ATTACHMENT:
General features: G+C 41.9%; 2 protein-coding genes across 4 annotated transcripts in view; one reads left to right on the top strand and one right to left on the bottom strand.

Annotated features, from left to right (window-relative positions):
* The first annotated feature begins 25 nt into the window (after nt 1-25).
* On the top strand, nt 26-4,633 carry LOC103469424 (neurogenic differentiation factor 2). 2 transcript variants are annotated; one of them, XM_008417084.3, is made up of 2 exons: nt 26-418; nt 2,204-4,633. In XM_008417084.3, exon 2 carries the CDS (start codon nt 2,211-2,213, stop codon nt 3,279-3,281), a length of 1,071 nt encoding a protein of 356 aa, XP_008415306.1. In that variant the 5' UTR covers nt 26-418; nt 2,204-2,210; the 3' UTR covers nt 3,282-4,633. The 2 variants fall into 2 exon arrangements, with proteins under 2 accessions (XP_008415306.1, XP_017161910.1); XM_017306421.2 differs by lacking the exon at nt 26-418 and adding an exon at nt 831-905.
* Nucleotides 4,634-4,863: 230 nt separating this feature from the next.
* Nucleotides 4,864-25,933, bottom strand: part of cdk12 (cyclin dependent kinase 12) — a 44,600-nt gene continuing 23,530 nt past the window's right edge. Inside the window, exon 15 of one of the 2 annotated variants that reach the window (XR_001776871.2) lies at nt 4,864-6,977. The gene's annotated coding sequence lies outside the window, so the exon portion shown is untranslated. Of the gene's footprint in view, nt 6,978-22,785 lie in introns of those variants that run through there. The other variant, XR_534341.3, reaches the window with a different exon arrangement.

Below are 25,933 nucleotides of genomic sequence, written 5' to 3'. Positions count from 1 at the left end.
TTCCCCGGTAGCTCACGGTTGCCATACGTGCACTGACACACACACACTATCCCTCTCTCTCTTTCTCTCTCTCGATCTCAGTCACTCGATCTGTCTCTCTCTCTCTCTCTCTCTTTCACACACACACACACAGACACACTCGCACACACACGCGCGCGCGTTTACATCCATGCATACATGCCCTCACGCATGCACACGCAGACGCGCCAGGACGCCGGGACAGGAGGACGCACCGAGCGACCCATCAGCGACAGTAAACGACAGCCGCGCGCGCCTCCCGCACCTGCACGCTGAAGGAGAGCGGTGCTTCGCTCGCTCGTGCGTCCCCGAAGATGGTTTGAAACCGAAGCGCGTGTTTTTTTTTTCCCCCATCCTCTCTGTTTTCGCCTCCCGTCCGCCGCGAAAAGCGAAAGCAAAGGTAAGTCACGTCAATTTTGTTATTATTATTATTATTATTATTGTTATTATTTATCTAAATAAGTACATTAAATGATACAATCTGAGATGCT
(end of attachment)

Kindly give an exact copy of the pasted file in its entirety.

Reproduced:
General features: G+C 41.9%; 2 protein-coding genes across 4 annotated transcripts in view; one reads left to right on the top strand and one right to left on the bottom strand.

Annotated features, from left to right (window-relative positions):
* The first annotated feature begins 25 nt into the window (after nt 1-25).
* On the top strand, nt 26-4,633 carry LOC103469424 (neurogenic differentiation factor 2). 2 transcript variants are annotated; one of them, XM_008417084.3, is made up of 2 exons: nt 26-418; nt 2,204-4,633. In XM_008417084.3, exon 2 carries the CDS (start codon nt 2,211-2,213, stop codon nt 3,279-3,281), a length of 1,071 nt encoding a protein of 356 aa, XP_008415306.1. In that variant the 5' UTR covers nt 26-418; nt 2,204-2,210; the 3' UTR covers nt 3,282-4,633. The 2 variants fall into 2 exon arrangements, with proteins under 2 accessions (XP_008415306.1, XP_017161910.1); XM_017306421.2 differs by lacking the exon at nt 26-418 and adding an exon at nt 831-905.
* Nucleotides 4,634-4,863: 230 nt separating this feature from the next.
* Nucleotides 4,864-25,933, bottom strand: part of cdk12 (cyclin dependent kinase 12) — a 44,600-nt gene continuing 23,530 nt past the window's right edge. Inside the window, exon 15 of one of the 2 annotated variants that reach the window (XR_001776871.2) lies at nt 4,864-6,977. The gene's annotated coding sequence lies outside the window, so the exon portion shown is untranslated. Of the gene's footprint in view, nt 6,978-22,785 lie in introns of those variants that run through there. The other variant, XR_534341.3, reaches the window with a different exon arrangement.

Below are 25,933 nucleotides of genomic sequence, written 5' to 3'. Positions count from 1 at the left end.
TTCCCCGGTAGCTCACGGTTGCCATACGTGCACTGACACACACACACTATCCCTCTCTCTCTTTCTCTCTCTCGATCTCAGTCACTCGATCTGTCTCTCTCTCTCTCTCTCTCTTTCACACACACACACACAGACACACTCGCACACACACGCGCGCGCGTTTACATCCATGCATACATGCCCTCACGCATGCACACGCAGACGCGCCAGGACGCCGGGACAGGAGGACGCACCGAGCGACCCATCAGCGACAGTAAACGACAGCCGCGCGCGCCTCCCGCACCTGCACGCTGAAGGAGAGCGGTGCTTCGCTCGCTCGTGCGTCCCCGAAGATGGTTTGAAACCGAAGCGCGTGTTTTTTTTTTCCCCCATCCTCTCTGTTTTCGCCTCCCGTCCGCCGCGAAAAGCGAAAGCAAAGGTAAGTCACGTCAATTTTGTTATTATTATTATTATTATTATTGTTATTATTTATCTAAATAAGTACATTAAATGATACAATCTGAGATGCT